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The Global Chip Shortage is Creating a New Problem: More Fake Components


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Examining a chip to determine whether it is counterfeit.

It is only a question of time before the market is flooded with counterfeit semiconductors, say industry experts.

Credit: Sefa Ozel/Getty Images

From face masks to hand sanitizer and onto vaccine passports: almost all of the products that have been in high demand during the past few months have inevitably provided an opportunity for fraudsters looking to make easy money from counterfeits.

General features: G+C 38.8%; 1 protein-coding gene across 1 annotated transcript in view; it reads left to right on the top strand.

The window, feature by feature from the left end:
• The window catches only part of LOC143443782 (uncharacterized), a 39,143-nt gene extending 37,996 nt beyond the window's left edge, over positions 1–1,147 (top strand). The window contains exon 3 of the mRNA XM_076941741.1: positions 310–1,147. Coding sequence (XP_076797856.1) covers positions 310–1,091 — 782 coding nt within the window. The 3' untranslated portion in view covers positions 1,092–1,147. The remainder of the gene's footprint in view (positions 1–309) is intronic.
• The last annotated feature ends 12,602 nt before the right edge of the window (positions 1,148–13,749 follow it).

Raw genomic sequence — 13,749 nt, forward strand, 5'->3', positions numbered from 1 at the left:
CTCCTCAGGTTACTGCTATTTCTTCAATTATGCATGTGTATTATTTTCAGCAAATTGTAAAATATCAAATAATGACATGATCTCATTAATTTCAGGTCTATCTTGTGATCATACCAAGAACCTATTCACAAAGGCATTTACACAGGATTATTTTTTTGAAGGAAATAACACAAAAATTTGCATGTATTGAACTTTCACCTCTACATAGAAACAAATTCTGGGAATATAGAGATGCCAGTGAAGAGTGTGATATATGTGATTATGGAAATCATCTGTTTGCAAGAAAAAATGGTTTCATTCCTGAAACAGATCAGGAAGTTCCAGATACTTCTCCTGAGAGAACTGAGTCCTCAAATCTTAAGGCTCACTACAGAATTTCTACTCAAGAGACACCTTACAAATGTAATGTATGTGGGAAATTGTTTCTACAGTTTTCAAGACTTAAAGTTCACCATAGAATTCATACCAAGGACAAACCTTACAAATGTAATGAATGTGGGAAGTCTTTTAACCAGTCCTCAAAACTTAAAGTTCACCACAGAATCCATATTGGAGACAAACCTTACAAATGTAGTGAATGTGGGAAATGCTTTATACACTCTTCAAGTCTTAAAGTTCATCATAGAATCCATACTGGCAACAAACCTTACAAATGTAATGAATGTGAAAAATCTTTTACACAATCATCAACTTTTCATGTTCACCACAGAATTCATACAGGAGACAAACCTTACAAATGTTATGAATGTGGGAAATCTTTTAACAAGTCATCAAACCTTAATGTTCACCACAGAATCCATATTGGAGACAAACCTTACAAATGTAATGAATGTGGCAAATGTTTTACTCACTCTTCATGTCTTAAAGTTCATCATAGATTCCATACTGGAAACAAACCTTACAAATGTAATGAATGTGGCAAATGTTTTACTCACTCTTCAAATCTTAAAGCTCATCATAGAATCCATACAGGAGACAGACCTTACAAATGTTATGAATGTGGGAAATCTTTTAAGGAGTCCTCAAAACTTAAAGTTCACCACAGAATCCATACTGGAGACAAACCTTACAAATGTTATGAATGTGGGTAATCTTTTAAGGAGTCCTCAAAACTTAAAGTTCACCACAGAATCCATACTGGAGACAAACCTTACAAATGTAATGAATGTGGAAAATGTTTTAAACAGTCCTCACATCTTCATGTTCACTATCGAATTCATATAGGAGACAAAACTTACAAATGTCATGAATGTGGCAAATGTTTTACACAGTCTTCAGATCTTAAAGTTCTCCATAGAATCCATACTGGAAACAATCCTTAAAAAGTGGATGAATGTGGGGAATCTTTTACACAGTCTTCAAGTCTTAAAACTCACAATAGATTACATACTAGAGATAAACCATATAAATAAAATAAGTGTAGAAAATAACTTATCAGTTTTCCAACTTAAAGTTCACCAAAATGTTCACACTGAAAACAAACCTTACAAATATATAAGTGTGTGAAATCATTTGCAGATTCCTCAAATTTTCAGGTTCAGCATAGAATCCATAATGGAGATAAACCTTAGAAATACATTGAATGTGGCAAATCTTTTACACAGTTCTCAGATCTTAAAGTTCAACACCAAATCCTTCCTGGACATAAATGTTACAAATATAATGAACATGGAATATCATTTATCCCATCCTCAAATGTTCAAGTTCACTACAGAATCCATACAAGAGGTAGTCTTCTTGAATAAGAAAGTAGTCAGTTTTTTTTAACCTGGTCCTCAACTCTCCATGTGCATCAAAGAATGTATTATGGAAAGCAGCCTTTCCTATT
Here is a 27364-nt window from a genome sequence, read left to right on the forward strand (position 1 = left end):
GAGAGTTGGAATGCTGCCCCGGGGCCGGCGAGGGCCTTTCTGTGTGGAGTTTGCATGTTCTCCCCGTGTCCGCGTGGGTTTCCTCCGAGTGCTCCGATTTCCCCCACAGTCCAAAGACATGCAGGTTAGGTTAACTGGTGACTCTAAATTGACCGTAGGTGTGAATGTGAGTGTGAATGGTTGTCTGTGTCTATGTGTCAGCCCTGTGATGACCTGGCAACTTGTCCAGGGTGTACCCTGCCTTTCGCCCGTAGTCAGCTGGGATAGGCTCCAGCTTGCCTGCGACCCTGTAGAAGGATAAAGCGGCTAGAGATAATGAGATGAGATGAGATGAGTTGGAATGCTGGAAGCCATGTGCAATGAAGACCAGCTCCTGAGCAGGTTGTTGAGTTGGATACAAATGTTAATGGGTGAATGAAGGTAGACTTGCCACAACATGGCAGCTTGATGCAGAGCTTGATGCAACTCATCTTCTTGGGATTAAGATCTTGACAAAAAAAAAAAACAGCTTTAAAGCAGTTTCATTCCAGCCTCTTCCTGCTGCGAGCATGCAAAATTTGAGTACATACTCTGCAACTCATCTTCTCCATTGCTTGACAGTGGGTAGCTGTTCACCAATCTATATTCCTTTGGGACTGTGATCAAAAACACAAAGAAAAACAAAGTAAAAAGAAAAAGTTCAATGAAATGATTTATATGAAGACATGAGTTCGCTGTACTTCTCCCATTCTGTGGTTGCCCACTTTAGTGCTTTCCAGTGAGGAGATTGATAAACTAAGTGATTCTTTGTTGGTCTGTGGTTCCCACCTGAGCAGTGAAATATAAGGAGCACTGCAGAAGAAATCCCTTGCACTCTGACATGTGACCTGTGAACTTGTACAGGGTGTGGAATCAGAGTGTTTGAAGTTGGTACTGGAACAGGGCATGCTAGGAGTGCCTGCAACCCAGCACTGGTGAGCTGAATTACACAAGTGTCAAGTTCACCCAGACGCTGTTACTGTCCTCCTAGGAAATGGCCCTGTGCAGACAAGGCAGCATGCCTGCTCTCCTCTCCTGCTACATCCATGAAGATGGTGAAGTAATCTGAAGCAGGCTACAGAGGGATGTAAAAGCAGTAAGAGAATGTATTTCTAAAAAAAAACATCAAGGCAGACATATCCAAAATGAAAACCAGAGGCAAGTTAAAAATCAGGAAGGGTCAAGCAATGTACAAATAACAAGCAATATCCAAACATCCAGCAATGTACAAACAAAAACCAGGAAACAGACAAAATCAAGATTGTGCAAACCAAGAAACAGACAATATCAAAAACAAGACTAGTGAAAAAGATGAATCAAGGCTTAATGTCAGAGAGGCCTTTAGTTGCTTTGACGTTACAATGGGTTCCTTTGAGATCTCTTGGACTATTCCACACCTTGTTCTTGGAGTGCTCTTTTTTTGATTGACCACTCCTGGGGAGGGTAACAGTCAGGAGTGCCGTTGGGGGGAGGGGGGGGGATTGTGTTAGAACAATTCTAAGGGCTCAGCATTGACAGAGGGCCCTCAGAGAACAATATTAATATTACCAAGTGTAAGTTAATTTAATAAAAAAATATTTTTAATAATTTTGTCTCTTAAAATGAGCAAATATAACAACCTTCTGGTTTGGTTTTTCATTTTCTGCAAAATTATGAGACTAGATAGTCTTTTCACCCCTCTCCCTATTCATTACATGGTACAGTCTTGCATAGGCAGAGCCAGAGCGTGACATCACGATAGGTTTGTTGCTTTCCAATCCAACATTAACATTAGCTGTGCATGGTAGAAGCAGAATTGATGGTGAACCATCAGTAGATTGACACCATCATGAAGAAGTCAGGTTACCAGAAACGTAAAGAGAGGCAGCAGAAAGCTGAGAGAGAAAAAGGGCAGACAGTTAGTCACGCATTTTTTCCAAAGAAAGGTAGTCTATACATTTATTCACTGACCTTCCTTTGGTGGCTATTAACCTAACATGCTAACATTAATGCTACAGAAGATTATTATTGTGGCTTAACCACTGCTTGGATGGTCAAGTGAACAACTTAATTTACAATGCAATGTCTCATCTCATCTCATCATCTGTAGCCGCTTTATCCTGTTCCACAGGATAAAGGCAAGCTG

It is not surprising, therefore, that industry experts are looking at the growing global chip shortage with a degree of anxiety. There, too, demand is surpassing supply – and it is only a question of time before the market is flooded with semiconductors that just about pass for authentic, but in reality, are illegal products that could pose huge safety risks.

Since the start of the COVID-19 crisis, in effect, electronic device makers have come under the pressure of unprecedented demand from consumers. With companies and individuals alike rushing to purchase PCs, smartphones, tablets and gaming consoles, manufacturers have suddenly found themselves needing vast amounts of semiconductors – the tiny components that constitute the "brain" of most electronics, and which are produced in most cases by third-party companies called foundries.

From ZDNet
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